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china BEIJING (Reuters) - China will prosecute people who deliberately infect others with HIV, state media said on Wednesday.

"Those who know they are infected with AIDS or are sick with AIDS and deliberately infect others will be severely punished according to the law," the Beijing News said, citing an unnamed police officer as telling an AIDS prevention workshop.

It provided no details on what kind of sentences would be meted out, nor how police would prove the virus had knowingly been passed on by someone.

Police would also deal just as severely with criminal suspects who have AIDS as those who do not, the report said.

Best HIV prevention programs build skills: review

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HIV prevention programsIt takes more than just passing along good information to stop the spread of HIV, a new US-government-backed study on HIV/AIDS prevention programs has found.

It takes "enhanced education, where you actually build their skills and don't just give them information," said lead author Cynthia Lyles of the Centers for Disease Control and Prevention in Atlanta in a statement.

To help arm local health agencies with the most effective HIV prevention programs, Lyles and colleagues examined 100 HIV behavioral intervention programs developed and tested between 2000 and 2004. Their findings appear in January's American Journal of Public Health.

AIDS - dismissing the stigma

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HIV/AIDSIt has been a long-held misconception that Human Immuno-deficiency Virus (HIV) claims the lives of its victim quickly and only affects gay men, African people and drug users.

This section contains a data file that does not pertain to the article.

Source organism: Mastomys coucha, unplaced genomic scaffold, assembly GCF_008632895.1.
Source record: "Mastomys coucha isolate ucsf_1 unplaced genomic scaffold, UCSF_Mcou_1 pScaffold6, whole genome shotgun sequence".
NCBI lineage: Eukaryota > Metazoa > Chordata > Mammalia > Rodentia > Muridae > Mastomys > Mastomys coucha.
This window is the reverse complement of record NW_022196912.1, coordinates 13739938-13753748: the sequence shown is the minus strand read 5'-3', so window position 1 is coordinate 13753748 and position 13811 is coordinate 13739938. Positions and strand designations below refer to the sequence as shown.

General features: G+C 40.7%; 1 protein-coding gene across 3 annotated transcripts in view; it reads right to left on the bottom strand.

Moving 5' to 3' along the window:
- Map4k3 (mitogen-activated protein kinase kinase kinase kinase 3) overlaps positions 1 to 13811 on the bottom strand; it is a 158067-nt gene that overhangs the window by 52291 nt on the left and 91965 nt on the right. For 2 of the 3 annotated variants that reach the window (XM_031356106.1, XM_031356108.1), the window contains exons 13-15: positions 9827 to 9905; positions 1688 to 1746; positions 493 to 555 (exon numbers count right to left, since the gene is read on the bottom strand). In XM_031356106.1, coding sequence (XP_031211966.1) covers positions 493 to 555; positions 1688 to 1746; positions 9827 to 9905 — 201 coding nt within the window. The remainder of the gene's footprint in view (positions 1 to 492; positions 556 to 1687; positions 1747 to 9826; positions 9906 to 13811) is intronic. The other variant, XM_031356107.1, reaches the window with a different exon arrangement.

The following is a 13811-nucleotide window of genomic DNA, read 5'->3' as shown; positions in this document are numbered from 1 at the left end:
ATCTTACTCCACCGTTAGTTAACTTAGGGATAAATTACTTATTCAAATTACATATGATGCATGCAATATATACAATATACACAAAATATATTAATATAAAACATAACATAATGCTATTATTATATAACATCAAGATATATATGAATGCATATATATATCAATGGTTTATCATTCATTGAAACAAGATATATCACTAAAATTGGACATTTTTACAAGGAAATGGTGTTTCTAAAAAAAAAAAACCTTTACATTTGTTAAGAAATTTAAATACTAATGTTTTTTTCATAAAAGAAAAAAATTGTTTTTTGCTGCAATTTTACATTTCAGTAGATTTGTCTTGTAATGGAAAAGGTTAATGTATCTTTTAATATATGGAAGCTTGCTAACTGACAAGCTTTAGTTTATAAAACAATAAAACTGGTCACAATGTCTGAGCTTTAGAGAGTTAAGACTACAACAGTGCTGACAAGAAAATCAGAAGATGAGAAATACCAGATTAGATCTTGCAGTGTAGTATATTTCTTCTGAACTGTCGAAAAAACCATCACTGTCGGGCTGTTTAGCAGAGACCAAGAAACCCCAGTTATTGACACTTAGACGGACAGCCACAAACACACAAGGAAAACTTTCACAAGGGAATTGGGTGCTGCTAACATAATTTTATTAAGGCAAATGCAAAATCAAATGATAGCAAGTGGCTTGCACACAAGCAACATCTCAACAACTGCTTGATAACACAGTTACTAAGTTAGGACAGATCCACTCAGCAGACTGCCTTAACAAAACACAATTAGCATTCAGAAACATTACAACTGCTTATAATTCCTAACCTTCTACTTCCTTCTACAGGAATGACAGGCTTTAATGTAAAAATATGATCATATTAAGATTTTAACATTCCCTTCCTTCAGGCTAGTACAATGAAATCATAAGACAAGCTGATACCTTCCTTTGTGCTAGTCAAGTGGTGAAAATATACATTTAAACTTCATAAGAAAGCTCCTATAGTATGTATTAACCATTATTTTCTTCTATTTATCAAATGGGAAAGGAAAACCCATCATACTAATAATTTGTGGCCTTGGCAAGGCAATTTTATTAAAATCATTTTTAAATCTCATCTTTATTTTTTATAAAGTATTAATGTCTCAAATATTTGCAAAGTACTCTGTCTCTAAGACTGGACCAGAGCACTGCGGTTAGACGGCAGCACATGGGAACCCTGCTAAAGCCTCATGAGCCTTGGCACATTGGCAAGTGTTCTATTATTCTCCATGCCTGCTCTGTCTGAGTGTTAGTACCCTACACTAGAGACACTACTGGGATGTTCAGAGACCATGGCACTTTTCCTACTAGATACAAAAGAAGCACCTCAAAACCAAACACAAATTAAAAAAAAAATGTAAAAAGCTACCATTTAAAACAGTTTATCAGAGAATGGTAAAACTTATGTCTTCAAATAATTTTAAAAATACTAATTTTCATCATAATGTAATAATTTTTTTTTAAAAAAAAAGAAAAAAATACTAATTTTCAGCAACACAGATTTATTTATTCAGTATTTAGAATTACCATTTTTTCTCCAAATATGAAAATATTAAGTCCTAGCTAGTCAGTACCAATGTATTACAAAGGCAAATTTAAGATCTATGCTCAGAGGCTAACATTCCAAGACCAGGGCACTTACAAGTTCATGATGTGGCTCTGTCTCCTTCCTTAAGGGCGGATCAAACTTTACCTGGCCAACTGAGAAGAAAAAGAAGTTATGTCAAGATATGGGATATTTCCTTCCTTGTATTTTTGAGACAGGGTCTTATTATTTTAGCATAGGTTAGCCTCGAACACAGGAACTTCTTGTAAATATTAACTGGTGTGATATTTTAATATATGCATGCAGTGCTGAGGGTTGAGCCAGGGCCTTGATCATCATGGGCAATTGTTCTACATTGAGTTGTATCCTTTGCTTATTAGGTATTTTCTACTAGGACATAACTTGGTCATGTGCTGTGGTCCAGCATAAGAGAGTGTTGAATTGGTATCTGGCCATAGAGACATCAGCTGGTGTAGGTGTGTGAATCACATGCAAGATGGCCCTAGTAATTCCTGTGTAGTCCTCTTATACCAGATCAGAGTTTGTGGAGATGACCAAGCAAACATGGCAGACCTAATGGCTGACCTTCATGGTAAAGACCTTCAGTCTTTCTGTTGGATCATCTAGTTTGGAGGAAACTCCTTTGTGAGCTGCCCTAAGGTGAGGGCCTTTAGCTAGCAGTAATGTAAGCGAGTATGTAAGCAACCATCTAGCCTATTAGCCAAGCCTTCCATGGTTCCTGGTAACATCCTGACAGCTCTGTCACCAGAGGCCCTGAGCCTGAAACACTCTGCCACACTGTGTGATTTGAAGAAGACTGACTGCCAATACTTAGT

However, of the 2,913 patients treated for the infection in the East of England in 2005, 78 per cent were heterosexual non-drug users.

In the Harlow district, there are 65 patients receiving treatment.

And with the help of modern-day treatments, the majority of patients are living relatively normal lives.

Advocates urge prisons to take steps against AIDS

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HIV cases in WVa prisons (courtesy Daily Mail)Cases of West Virginia inmates with HIV and AIDS have dwindled in recent years, but prevention advocates are still urging prisons to distribute condoms to their inmates.

Condoms are banned or unavailable in 95 percent of the country's prisons, including those in West Virginia. A recent report from the National Minority AIDS Council says offering condoms to inmates can cut the risk of spreading the deadly virus.

Joe Thornton, deputy cabinet secretary for the state Department of Military Affairs and Public Safety, said there have been no serious discussions about distributing condoms in prisons lately and that the state would likely oppose such an initiative.

Soy industry involved in protein, AIDS research

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soy proteinThe US soy industry is supporting a new research project in South Africa to fill a gap in the data as to how soy protein supplementation could help people living with HIV and AIDS.